Sam Crnic answers questions surrounding the New York Jets’ blowout loss to the Indianapolis Colts using All-22 film.
When fans thought it couldn’t get any worse, it got worse. The lack of execution, toughness and overall energy could not have been more pathetic than what was seen on the field.
After the first half, the New York Jets looked like a football team, at least a semi-competitive one, still only down 10. In the second half, it was abysmal to every extent.
With the recent focus of the Jets fanbase surrounding Adam Gase‘s job security, there’s too much at hand to simply tank the season. Sam Darnold has to find the franchise quarterback within himself. There has to be growth within the offensive skill positions to build upon for future years. Quinnen Williams needs to prove why he was worth the third overall pick. Joe Douglas needs solid pieces to further advance the rebuild.
While firing Gase after tonight may generate hope in the fans’ eyes, what will it actually do? With or without Gase, Darnold is left without a truly successful offensive coach to supplement a breakout year. Regardless, the Trevor Lawrence buzz is starting to heat up.
I’ll be answering questions from Week 3’s utter disaster against the Colts using All-22 film. As always, hit me up on Twitter (@sam_crnic) with any questions or concerns about the latest Jets embarrassment.
How did Chuma Edoga perform during the game?
With the absence of Fant due to injury, Edoga got the start at right tackle against the Colts. Despite the sophomore jumps some offensive tackles in the 2019 draft class are taking, Edoga remains inconsistent at best in both the pass and run game.
A third-round pick in 2019 under Maccagnan, Edoga showed some flashes of excellence in his rookie year with the hope of improving his frame and technique into 2020. One game into his second year, there are still obvious holes in his game that need to be cleaned up before the Jets can feel confident starting him.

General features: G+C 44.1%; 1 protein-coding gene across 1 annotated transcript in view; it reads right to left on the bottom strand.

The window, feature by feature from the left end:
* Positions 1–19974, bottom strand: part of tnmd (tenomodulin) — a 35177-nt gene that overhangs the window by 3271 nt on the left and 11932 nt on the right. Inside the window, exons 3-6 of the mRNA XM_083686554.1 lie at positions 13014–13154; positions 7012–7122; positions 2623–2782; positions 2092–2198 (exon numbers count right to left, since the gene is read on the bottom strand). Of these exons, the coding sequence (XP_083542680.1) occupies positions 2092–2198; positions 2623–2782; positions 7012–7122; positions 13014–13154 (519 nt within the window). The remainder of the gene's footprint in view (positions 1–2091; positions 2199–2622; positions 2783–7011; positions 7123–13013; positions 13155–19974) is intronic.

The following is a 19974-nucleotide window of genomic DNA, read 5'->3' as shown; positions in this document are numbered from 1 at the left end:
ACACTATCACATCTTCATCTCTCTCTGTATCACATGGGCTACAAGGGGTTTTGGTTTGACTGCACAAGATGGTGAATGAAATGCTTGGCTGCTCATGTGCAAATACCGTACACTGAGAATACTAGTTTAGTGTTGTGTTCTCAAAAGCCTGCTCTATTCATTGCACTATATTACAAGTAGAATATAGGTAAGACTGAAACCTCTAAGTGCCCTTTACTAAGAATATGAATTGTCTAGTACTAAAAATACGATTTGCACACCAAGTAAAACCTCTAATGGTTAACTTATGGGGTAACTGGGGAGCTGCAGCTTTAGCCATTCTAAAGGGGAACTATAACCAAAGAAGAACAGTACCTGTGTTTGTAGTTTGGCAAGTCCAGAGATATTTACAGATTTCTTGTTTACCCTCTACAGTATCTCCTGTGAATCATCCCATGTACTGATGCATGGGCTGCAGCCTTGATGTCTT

In the passing game, Edoga allowed a couple of brutal pressures (like the play above) but held his own at times, as he does here.
Off the snap, Chuma explodes up the arc with quick feet and a quality kick-slide. His right foot easily gets enough depth here, as Edoga maintains half-man and knee to crotch to win the corner versus Al-Quadin Muhammad‘s pass rush. Muhammad attempts to use power by punching Edoga’s chest with both arms and forcing his weight into the USC tackle. Chuma plants his feet to use as an anchor to maintain balance throughout the bull-rush and gives Sam ample time on the right side to find a target.
This is the improvement in hand placement the Jets wanted with Edoga. With his hands just below Muhammad’s pads and not narrow or wide, Chuma renders the pass rush ineffective. While Edoga isn’t slow off his stance, he struggles to gain enough depth on his initial kick-slide like previously stated. This is a great example of the tackle Edoga can eventually become, yet he’s far away from any kind of consistency in pass protection.
Regarding the run game, Edoga has enough natural power to succeed without the best technique. Without technique although, there’s never any kind of consistency. Despite a couple of nice blocks in the run game against the Colts, it’s worth taking a look at his mistakes in this area.
It’s a stretch run to the right, led by Edoga. Off the snap, Edoga is fine out of his stance but the issue lies in the footwork. As he plants his right foot on the first step, Chuma barely covers any ground. He does a retreatal step backward which causes him to lose ground on Denico Autry, giving the defender leverage to attack the ball carrier and setting the edge. Edoga creates no movement on the front side and Gore is forced to cut back.
My advice to the Jets: gradually transfer Edoga to the offensive guard position. His footwork as a tackle is not improving at a desirable pace, yet the power and technique are there. Similar to Cameron Clark transferring from tackle to guard after being drafted, Frank Pollack and the Jets’ staff should seriously consider pushing Edoga to guard.
Thanks for the question, @P0lynice_JPx23.